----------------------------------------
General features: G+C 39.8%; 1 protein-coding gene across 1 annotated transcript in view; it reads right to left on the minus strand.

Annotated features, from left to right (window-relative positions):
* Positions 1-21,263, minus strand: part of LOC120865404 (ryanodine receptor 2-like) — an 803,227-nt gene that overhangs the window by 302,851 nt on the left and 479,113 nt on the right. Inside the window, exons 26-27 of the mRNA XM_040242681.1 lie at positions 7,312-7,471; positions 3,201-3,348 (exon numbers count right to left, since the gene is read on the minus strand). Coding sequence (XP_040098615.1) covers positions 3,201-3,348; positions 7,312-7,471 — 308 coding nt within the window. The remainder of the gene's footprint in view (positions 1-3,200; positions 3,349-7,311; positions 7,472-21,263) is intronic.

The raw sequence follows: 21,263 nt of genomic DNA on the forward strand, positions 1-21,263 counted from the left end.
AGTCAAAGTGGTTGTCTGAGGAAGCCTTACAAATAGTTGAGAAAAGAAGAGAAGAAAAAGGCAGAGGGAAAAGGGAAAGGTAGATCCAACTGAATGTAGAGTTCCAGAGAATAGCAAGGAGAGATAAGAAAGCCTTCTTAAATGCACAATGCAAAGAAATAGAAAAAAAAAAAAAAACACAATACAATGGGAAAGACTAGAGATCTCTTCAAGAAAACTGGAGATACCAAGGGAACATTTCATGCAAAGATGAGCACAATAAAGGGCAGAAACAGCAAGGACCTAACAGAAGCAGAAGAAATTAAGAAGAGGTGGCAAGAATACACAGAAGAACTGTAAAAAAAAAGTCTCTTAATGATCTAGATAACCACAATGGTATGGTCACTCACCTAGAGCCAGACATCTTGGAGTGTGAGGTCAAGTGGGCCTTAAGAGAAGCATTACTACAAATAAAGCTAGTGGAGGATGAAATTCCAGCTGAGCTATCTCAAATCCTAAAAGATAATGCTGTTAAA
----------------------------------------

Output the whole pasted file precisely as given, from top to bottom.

General features: G+C 39.8%; 1 protein-coding gene across 1 annotated transcript in view; it reads right to left on the minus strand.

Annotated features, from left to right (window-relative positions):
* Positions 1-21,263, minus strand: part of LOC120865404 (ryanodine receptor 2-like) — an 803,227-nt gene that overhangs the window by 302,851 nt on the left and 479,113 nt on the right. Inside the window, exons 26-27 of the mRNA XM_040242681.1 lie at positions 7,312-7,471; positions 3,201-3,348 (exon numbers count right to left, since the gene is read on the minus strand). Coding sequence (XP_040098615.1) covers positions 3,201-3,348; positions 7,312-7,471 — 308 coding nt within the window. The remainder of the gene's footprint in view (positions 1-3,200; positions 3,349-7,311; positions 7,472-21,263) is intronic.

The raw sequence follows: 21,263 nt of genomic DNA on the forward strand, positions 1-21,263 counted from the left end.
AGTCAAAGTGGTTGTCTGAGGAAGCCTTACAAATAGTTGAGAAAAGAAGAGAAGAAAAAGGCAGAGGGAAAAGGGAAAGGTAGATCCAACTGAATGTAGAGTTCCAGAGAATAGCAAGGAGAGATAAGAAAGCCTTCTTAAATGCACAATGCAAAGAAATAGAAAAAAAAAAAAAAACACAATACAATGGGAAAGACTAGAGATCTCTTCAAGAAAACTGGAGATACCAAGGGAACATTTCATGCAAAGATGAGCACAATAAAGGGCAGAAACAGCAAGGACCTAACAGAAGCAGAAGAAATTAAGAAGAGGTGGCAAGAATACACAGAAGAACTGTAAAAAAAAAGTCTCTTAATGATCTAGATAACCACAATGGTATGGTCACTCACCTAGAGCCAGACATCTTGGAGTGTGAGGTCAAGTGGGCCTTAAGAGAAGCATTACTACAAATAAAGCTAGTGGAGGATGAAATTCCAGCTGAGCTATCTCAAATCCTAAAAGATAATGCTGTTAAA